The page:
Breast cancer prevention (Grade: C)
Limited research has shown that women taking fermented milk have a reduced risk of breast cancer in women. Further research is needed to arrive at a conclusion.
Heart disease prevention (Grade: C)
Regular intake of a specific type of fermented milk may decrease the risk of heart disease. More evidence is needed to arrive at a firm conclusion.
Constipation (Grade: C)
Some research suggests that fermented milk may help alleviate long-term constipation. More studies are needed to determine whether fermented milk helps with constipation.
High cholesterol (Grade: C)
There is conflicting evidence on whether fermented milk helps reduce total and LDL cholesterol levels. Higher-quality research is needed before any conclusion may be reached.
High blood pressure (Grade: C)
Limited research has shown that fermented milk products may lower blood pressure, while other research had conflicting results. Further research is necessary for a conclusion to be reached.
Irritable bowel syndrome (IBS) (Grade: C)
Fermented milk may help alleviate certain symptoms of IBS (a disorder of the stomach). More research in this area is needed.
Nerve disorders (Grade: C)
Limited research showed that fermented milk was beneficial for human T cell lymphotropic virus type-1 (HTLV-1) myelopathy/tropical spastic paraparesis (HAM/TSP), which is a rare disease involving inflammation of nerves. Further research is required.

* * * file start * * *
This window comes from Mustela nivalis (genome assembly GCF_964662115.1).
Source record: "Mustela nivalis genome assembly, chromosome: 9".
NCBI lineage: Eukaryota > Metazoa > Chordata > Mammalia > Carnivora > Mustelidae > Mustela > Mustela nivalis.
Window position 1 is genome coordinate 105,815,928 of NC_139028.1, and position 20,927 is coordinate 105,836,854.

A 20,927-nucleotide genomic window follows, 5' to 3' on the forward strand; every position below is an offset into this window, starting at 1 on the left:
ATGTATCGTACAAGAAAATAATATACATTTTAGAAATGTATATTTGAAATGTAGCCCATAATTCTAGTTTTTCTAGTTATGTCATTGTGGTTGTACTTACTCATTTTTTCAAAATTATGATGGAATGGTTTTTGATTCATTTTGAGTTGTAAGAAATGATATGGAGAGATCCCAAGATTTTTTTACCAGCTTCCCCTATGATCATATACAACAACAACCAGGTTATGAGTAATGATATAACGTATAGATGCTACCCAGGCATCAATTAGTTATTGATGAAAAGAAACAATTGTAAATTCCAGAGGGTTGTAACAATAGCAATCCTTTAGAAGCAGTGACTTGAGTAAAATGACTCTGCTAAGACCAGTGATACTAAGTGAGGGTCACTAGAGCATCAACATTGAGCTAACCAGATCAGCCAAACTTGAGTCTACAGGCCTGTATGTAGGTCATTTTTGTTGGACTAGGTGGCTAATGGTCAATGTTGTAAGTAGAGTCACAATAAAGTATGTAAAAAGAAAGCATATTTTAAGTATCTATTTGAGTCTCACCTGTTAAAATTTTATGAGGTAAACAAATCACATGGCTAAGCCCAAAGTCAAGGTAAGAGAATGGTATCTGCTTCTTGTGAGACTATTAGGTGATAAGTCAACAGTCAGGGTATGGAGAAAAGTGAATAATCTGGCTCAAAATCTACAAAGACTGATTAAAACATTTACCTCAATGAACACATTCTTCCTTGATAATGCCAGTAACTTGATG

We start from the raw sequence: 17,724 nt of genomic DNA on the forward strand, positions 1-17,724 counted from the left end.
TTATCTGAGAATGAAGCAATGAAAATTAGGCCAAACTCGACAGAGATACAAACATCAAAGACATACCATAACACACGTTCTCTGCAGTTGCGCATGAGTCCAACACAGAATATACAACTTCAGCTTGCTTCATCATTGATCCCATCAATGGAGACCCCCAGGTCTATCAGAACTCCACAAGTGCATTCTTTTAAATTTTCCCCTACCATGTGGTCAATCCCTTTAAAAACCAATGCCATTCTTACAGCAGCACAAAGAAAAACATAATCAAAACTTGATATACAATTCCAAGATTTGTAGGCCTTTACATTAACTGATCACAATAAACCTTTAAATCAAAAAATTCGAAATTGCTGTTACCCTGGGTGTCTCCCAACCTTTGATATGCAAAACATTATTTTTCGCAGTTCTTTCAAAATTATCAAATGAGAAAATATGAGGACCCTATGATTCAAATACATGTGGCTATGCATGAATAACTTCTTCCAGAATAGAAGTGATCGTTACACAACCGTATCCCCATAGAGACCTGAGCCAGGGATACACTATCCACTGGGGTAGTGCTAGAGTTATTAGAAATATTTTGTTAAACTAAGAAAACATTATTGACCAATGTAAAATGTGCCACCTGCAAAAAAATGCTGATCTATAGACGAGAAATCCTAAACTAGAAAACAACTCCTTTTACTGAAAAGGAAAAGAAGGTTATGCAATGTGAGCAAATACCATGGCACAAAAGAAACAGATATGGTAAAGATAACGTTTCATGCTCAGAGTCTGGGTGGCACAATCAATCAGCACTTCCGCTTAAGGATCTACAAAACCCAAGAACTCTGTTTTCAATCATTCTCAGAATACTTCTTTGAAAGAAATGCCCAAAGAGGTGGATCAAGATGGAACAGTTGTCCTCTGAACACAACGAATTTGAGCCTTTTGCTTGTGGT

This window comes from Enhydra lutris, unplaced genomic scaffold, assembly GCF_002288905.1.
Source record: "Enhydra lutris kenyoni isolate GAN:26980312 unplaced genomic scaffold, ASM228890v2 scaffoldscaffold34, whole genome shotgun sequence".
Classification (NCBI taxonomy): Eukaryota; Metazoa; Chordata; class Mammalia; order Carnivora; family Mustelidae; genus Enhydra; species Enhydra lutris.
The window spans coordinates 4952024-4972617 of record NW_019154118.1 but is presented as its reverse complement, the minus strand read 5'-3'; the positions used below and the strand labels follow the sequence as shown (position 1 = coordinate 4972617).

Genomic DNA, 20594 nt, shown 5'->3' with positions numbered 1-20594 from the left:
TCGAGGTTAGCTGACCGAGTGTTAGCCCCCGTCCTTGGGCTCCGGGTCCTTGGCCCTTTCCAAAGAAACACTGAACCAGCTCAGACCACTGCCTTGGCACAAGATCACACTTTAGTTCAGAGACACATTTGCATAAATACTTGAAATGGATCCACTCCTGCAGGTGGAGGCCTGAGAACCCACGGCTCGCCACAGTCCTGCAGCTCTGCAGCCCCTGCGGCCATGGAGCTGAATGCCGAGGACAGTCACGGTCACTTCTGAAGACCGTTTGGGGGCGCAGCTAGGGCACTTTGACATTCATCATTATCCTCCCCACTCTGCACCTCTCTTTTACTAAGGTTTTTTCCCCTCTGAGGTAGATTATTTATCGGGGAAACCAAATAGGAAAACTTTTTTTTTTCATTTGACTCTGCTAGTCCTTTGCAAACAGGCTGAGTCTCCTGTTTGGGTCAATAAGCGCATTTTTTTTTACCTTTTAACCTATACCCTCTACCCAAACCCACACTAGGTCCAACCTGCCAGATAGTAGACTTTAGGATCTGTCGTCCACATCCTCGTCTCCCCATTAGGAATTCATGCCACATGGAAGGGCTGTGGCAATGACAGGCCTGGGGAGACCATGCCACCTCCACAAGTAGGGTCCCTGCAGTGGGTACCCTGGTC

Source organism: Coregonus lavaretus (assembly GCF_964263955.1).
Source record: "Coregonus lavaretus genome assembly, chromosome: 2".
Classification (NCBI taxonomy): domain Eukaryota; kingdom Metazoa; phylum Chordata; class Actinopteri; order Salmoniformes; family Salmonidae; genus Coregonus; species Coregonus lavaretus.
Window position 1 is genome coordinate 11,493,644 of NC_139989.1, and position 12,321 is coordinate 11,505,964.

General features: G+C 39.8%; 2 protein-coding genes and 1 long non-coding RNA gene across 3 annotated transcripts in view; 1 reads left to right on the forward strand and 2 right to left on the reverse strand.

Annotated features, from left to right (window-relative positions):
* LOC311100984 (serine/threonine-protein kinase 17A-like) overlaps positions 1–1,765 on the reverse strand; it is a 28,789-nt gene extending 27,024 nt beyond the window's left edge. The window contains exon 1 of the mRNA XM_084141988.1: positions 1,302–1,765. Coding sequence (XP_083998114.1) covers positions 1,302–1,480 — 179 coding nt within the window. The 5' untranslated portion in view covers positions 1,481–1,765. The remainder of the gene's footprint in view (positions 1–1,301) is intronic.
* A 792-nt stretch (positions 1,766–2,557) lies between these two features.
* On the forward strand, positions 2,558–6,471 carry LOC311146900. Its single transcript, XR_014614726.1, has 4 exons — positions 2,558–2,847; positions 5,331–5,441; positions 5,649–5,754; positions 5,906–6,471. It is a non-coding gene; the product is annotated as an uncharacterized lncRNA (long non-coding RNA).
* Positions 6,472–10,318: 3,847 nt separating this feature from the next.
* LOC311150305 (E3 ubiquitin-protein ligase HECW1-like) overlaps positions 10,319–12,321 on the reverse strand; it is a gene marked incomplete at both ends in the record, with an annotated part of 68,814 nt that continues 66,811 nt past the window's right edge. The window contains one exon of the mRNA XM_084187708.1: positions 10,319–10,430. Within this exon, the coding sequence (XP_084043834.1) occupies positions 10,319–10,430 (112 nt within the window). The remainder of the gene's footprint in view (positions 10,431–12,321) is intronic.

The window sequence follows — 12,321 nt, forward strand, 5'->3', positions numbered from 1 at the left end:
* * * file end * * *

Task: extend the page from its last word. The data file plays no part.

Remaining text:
Nutritional deficiencies (in children) (Grade: C)
Limited research showed that children were better nourished after consuming fermented milk. Further research is needed.
Peptic ulcer (damage of the stomach lining) (Grade: C)
Limited research has shown that intake of large amounts of fermented milk decreased ulcer (stomach lining damage) risk, while intake of large amounts of regular milk increased this risk. Further studies are needed before a conclusion can be made.
Pouchitis (intestinal pouch inflammation) (Grade: C)
Early research suggests that fermented milk may reduce the risk of pouchitis. Pouchitis is an inflammation of the intestinal pouch made after colon removal in ulcerative colitis (UC) patients. Further research is necessary before conclusions can be made.
Premature labor prevention (Grade: C)
Early research suggests that drinking fermented milk during pregnancy may prevent vaginal infections and therefore prevent infection-caused preterm labor. Further research is needed before a conclusion can be reached.
Reducing side effects of chemotherapy or radiotherapy (Grade: C)
Fermented milk may prevent radiotherapy-associated diarrhea. Further research is needed.
Sleep quality (Grade: C)
Certain fermented milk may improve quality of sleep in elderly people. Further research in this area is required.
Ulcerative colitis (inflammation of the large intestine) (Grade: C)
Early research suggests that fermented milk may treat and reduce flares of ulcerative colitis (inflammation of the large intestine). Further research in this area is necessary.